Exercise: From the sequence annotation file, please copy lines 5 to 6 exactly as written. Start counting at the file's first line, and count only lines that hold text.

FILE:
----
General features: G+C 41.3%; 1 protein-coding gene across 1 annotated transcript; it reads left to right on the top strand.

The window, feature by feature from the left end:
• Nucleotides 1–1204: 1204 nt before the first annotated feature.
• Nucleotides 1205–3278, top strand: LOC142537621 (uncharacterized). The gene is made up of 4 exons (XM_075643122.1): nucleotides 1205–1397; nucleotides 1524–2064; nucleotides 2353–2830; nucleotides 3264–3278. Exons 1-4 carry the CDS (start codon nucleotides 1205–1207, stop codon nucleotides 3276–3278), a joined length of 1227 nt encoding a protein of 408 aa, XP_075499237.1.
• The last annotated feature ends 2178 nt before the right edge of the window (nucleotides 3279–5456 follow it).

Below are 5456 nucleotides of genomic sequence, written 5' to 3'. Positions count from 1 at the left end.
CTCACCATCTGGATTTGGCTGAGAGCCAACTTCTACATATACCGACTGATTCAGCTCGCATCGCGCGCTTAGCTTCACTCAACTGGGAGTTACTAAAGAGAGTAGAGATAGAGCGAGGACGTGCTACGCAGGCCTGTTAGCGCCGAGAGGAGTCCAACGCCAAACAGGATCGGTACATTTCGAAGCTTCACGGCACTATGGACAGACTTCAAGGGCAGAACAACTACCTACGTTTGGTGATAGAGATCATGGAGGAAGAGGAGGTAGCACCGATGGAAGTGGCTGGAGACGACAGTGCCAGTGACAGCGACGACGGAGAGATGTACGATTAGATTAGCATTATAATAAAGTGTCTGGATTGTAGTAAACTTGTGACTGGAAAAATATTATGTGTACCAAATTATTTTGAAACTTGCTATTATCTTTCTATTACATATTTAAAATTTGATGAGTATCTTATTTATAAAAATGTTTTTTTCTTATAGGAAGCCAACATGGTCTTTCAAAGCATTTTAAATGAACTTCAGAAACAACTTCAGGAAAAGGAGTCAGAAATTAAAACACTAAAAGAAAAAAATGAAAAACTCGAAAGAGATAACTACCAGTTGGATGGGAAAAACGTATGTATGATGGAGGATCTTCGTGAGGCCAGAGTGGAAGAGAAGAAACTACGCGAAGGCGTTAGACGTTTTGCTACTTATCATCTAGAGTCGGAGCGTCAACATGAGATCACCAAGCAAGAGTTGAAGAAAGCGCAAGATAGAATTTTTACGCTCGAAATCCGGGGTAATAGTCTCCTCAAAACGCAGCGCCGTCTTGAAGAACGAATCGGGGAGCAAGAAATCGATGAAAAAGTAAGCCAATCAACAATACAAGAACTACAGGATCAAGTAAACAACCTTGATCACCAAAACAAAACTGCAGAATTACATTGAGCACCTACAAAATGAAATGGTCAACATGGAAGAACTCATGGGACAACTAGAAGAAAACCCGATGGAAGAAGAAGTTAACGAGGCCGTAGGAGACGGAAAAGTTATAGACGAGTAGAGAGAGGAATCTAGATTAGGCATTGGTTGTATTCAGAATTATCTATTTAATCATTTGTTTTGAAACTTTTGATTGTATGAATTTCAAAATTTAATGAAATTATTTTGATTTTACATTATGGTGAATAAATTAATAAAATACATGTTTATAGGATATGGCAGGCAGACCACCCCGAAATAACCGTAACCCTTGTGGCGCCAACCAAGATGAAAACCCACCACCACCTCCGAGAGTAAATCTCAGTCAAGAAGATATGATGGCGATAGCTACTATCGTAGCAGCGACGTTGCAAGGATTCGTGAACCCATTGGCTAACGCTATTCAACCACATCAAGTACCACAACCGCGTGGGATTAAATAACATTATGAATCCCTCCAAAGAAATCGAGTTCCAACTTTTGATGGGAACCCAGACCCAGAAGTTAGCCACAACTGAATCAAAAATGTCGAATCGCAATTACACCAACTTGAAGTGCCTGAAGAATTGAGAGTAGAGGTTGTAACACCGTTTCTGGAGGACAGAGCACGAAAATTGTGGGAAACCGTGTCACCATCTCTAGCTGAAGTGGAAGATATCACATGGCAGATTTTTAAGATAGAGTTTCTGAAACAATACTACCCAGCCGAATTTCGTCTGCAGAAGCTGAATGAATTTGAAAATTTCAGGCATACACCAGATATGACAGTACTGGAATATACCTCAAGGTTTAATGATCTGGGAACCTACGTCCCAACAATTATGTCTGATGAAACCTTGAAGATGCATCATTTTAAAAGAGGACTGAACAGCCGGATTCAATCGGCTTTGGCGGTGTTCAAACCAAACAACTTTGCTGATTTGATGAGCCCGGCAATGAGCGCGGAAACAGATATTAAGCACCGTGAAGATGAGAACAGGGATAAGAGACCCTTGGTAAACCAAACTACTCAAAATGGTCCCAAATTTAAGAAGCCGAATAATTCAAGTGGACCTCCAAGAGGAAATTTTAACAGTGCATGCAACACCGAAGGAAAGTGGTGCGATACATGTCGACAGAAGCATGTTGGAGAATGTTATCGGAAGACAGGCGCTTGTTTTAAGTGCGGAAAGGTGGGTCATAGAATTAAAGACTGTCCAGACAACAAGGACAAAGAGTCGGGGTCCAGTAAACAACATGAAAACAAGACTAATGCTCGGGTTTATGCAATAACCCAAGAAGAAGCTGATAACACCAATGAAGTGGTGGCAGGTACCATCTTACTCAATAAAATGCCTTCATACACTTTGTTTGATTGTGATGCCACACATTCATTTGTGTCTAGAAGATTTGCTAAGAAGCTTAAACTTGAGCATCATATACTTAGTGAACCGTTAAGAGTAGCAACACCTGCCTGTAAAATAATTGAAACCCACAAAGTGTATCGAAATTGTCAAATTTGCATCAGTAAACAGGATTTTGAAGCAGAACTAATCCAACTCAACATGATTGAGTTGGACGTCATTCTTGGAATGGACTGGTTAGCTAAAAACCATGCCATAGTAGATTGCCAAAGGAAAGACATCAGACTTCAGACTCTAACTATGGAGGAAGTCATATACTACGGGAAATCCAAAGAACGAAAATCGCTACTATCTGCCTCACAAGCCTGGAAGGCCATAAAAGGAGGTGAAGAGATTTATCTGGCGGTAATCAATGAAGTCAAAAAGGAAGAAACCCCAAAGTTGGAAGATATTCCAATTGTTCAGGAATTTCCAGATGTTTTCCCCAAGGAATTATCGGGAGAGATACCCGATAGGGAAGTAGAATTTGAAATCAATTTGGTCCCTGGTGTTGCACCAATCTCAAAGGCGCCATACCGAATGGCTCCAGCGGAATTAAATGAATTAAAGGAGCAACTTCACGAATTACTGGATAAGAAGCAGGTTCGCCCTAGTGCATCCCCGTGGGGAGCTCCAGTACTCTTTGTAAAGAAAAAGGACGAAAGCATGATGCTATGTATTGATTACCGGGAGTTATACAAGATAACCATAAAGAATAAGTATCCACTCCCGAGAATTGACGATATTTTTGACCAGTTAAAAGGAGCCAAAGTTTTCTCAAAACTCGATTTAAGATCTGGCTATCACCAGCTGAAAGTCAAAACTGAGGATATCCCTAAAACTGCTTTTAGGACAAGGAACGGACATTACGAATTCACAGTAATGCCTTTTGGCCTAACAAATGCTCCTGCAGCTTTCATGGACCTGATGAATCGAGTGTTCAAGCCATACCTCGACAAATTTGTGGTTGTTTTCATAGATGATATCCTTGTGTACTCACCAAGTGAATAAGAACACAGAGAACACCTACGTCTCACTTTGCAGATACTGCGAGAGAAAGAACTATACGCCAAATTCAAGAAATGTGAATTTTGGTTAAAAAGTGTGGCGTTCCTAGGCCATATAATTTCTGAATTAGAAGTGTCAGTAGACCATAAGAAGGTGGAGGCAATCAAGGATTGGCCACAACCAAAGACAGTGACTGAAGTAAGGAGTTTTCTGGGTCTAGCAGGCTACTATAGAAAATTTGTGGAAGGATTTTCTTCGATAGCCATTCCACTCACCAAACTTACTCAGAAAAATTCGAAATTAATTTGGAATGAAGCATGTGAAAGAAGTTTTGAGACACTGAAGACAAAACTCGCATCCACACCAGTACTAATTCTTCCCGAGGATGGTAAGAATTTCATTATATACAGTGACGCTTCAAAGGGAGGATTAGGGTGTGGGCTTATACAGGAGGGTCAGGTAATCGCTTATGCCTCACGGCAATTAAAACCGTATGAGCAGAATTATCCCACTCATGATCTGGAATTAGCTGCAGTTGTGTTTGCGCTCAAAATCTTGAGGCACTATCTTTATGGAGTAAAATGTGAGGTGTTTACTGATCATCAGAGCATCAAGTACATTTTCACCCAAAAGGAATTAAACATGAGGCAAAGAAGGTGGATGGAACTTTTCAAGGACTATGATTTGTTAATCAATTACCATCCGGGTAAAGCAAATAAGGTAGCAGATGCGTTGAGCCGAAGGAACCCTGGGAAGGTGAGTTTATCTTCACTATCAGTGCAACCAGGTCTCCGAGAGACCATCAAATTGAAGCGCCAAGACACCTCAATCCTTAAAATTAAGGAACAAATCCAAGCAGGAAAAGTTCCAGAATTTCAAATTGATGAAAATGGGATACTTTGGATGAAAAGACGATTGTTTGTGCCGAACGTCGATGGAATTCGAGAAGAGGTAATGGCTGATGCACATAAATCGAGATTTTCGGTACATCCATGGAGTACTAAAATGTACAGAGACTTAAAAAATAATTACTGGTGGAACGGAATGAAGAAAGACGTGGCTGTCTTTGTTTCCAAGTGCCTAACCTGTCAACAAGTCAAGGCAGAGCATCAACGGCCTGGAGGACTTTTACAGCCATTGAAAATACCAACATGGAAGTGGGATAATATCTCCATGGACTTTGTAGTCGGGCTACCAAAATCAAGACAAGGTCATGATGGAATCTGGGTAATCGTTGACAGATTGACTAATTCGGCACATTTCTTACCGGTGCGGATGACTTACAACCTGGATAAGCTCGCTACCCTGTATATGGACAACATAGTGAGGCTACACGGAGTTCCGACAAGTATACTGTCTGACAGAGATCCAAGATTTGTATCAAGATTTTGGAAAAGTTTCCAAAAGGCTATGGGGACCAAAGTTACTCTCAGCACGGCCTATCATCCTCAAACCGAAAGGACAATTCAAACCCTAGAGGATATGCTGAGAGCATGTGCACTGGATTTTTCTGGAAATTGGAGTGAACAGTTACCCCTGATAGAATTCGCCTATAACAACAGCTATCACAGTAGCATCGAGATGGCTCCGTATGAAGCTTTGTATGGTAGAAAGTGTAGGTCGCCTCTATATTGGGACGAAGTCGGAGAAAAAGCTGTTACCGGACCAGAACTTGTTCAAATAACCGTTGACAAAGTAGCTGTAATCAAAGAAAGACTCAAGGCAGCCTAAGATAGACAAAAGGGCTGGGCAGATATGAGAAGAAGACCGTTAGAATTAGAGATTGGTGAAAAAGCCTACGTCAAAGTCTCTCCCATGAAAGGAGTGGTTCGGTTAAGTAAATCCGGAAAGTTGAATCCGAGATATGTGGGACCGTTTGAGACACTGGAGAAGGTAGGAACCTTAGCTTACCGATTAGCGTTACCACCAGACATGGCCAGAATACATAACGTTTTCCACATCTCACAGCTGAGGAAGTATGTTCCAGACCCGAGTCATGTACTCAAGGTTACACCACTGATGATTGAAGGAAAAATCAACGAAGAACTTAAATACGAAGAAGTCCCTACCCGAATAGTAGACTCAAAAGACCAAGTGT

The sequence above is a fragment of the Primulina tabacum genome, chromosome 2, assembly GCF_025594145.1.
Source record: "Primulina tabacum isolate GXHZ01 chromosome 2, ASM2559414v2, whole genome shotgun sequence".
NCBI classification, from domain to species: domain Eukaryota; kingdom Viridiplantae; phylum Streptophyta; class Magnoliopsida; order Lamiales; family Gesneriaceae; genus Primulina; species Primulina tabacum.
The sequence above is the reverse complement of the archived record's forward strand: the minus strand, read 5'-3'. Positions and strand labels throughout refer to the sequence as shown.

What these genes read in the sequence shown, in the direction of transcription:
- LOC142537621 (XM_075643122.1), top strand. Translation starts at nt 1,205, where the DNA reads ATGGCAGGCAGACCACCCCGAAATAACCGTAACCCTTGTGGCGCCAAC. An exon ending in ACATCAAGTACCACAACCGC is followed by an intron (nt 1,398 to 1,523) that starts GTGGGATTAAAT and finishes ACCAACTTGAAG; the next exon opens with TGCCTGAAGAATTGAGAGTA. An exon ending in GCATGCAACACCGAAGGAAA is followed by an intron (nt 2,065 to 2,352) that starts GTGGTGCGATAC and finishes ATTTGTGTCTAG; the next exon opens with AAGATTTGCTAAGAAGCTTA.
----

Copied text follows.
• The last annotated feature ends 2178 nt before the right edge of the window (nucleotides 3279–5456 follow it).

Below are 5456 nucleotides of genomic sequence, written 5' to 3'. Positions count from 1 at the left end.